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/ Source: TODAY
By Eun Kyung Kim

Physical therapy and counseling sessions fill the days of three young siblings at a Texas hospital where they slowly recover from a horrific car crash that killed their parents and baby sister.

But last week, the siblings received some motivation during a special joint therapy session between 8-year-old Angela Clemens and her brothers, Zachary, 5, and Wyatt, 4.

“It was the first time all three had seen each other since the accident,” said Teresa Burrell, a great-aunt to the children. “ It was what they really needed. They just are grieving and were comforting each other.”

The three children have been at a Fort Worth hospital since April 7, when their family was driving home from an afternoon church service more than three hours away in San Angelo, Texas.

A vehicle slammed head-on into the SUV driven by the children’s parents, Jim and Karisa Clemens, killing both adults. The family's youngest child, a 2-month-old girl, Juliana, also was killed.

The other driver, Monique Austin, 23, of Midland, and her 1-year-old son were severely injured, according to police.

Jim and Karisa Clemens, and their daughter, Julieanna.
Jim and Karisa Clemens, and their newborn daughter, Julieanna, were killed in the April 7 car crash. Facebook

Angela broke both of her legs and suffered severe head trauma that left her in a coma for nearly a week. Burrell told TODAY that progress has been slow but steady.

“The first thing she asked about was Wyatt. ‘Where’s Wyatt? I want to see Wyatt.’ So we knew she had remembrance of her family,” Burrell said. “It’s really hard with brain damage to know where you're headed. But we are very hopeful from where we were a couple of weeks ago.”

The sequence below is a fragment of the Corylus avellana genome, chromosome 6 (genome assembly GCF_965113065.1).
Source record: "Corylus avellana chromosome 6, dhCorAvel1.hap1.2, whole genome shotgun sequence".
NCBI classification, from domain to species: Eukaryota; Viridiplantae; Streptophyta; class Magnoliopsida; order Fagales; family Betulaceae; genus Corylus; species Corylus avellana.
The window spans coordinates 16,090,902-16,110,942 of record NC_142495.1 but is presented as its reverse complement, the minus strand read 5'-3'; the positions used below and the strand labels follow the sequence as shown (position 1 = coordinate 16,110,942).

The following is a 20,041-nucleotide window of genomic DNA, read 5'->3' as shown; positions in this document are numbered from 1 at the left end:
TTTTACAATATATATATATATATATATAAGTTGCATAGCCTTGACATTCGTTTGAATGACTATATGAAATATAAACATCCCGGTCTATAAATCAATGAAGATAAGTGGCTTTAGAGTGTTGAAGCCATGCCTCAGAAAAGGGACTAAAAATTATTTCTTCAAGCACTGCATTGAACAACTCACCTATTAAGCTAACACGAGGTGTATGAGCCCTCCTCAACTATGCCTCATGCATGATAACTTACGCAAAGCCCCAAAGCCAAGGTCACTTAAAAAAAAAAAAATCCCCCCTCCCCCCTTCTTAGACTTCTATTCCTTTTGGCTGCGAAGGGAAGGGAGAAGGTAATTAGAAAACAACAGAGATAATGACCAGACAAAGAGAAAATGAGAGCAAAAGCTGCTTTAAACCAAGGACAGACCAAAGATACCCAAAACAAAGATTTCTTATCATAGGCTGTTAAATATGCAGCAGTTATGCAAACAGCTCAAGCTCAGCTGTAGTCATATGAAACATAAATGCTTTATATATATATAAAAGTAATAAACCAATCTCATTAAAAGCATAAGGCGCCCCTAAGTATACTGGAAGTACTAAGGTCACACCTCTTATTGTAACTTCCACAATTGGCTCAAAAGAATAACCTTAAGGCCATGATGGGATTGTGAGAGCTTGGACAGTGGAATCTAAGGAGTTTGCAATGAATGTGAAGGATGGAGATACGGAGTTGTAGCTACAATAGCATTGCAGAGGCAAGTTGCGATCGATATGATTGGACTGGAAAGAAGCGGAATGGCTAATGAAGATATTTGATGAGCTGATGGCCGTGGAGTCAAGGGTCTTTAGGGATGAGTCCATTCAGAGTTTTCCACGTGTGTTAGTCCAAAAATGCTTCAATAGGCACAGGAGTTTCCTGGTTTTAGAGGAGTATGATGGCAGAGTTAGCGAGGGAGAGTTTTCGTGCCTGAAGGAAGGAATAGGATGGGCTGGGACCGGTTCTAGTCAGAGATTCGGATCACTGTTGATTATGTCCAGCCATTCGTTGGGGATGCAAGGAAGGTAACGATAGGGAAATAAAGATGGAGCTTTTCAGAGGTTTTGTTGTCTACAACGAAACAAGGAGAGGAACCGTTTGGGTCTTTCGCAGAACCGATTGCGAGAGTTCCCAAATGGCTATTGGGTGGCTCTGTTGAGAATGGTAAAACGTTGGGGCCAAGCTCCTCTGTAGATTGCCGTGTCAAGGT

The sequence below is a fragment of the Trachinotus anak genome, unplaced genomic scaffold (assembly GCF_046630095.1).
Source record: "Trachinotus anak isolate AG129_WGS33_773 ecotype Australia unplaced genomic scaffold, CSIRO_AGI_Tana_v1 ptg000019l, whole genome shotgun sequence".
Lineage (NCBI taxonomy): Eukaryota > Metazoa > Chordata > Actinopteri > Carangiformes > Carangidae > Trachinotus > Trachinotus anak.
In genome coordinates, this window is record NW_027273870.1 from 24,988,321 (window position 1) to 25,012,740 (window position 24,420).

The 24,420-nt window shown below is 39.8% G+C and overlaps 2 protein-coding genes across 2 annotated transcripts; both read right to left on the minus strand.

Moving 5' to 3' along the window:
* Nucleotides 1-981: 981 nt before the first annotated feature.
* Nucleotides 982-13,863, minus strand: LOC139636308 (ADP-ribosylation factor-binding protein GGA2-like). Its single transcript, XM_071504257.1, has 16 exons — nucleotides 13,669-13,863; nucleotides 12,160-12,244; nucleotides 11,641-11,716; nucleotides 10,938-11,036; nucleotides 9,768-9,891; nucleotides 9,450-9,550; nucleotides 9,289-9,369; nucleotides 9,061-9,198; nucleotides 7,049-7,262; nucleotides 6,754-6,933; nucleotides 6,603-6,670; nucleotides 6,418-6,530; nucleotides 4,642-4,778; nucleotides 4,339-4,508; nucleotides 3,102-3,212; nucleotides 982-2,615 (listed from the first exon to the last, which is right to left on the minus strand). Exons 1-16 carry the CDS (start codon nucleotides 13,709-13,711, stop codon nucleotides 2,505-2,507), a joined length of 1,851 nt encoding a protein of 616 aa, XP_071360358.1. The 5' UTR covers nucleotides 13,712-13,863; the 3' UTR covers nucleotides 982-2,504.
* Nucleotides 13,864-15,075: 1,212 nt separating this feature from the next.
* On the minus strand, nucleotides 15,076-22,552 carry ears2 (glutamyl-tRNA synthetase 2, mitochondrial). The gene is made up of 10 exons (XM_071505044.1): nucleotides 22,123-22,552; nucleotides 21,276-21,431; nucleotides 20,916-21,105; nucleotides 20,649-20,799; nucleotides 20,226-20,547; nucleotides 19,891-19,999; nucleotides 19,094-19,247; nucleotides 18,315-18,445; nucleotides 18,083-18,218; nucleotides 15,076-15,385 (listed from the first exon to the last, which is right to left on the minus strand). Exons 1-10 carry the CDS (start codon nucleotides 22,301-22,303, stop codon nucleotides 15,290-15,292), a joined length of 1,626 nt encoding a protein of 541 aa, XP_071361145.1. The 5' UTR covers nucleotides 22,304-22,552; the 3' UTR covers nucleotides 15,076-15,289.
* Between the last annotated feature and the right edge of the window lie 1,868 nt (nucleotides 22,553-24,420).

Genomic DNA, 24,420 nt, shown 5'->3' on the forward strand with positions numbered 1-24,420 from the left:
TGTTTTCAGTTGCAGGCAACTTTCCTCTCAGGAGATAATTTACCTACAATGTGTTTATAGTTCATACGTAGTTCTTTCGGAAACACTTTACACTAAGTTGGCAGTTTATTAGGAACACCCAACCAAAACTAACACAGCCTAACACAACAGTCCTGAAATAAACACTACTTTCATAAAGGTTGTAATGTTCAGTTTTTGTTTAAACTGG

Angela has since starting reading, writing and even singing along to songs with her siblings.

Her brother, Wyatt, has shown incredible recovery from several strokes and initial paralysis to the left side of his body. He now can raise his left arm above his head and even walk, although he would prefer to run, Burrell said.

“His balance is a little off but, gosh, he's just amazing. He’s a normal, wiggly 4-year-old,” she said.

Last week he went to visit his sister but got antsy after a few minutes, saying he was ready to return to his own room, full of toys and other play things.

Angela "just leaned over towards him, looked him in the eyes and said, ‘Wyatt. I need you.’ And he stayed with her for 25 minutes and sat like that with her,” Burrell said. “That was pretty profound because if you know anything about Wyatt, he doesn't sit anywhere for that long.”

The family continues to worry the most about Zachary, who broke his back and suffered numerous internal injuries. He also was the only survivor who remained conscious throughout the crash.

He has been battling depression. He also struggles with eating, so over the weekend the family decided to bring the siblings together and hold an ice cream party to help load Zachary up with calories.

“They sang silly songs and it was like night and day. He just improved,” Burrell said. “All three of them being together just lifted his spirits. He just cheered up."

A fourth sibling, 2-year-old Nicholas, was hospitalized for his injuries but released days later into the care of an aunt. Eventually, all four children will go home with their grandmother, Karisa's mother, who hasn’t left the children’s side since the accident, Burrell said.

Fundraising pages have been set up on Facebook and on YouCaring to help the family pay for medical bills as well as adjustments they will need to make to their future home to accommodate the children’s injuries.

Despite the tragedy the family, Burrell said her loved ones have found comfort in each other and their strong Mormon faith. She also has been lifted by the tremendous outpouring of support from strangers around the world.

“This is all about miracles. We give it all to miracles. I’ll tell you flat out that's absolutely what we believe,” she said.

“So many good people, from all different kinds of faiths, have united their prayers on behalf of these children, and we've felt it," Burrell said. "We felt it as a family and we've definitely seen it in these children. We've just seen it. It's just been a miracle and it's been amazing.”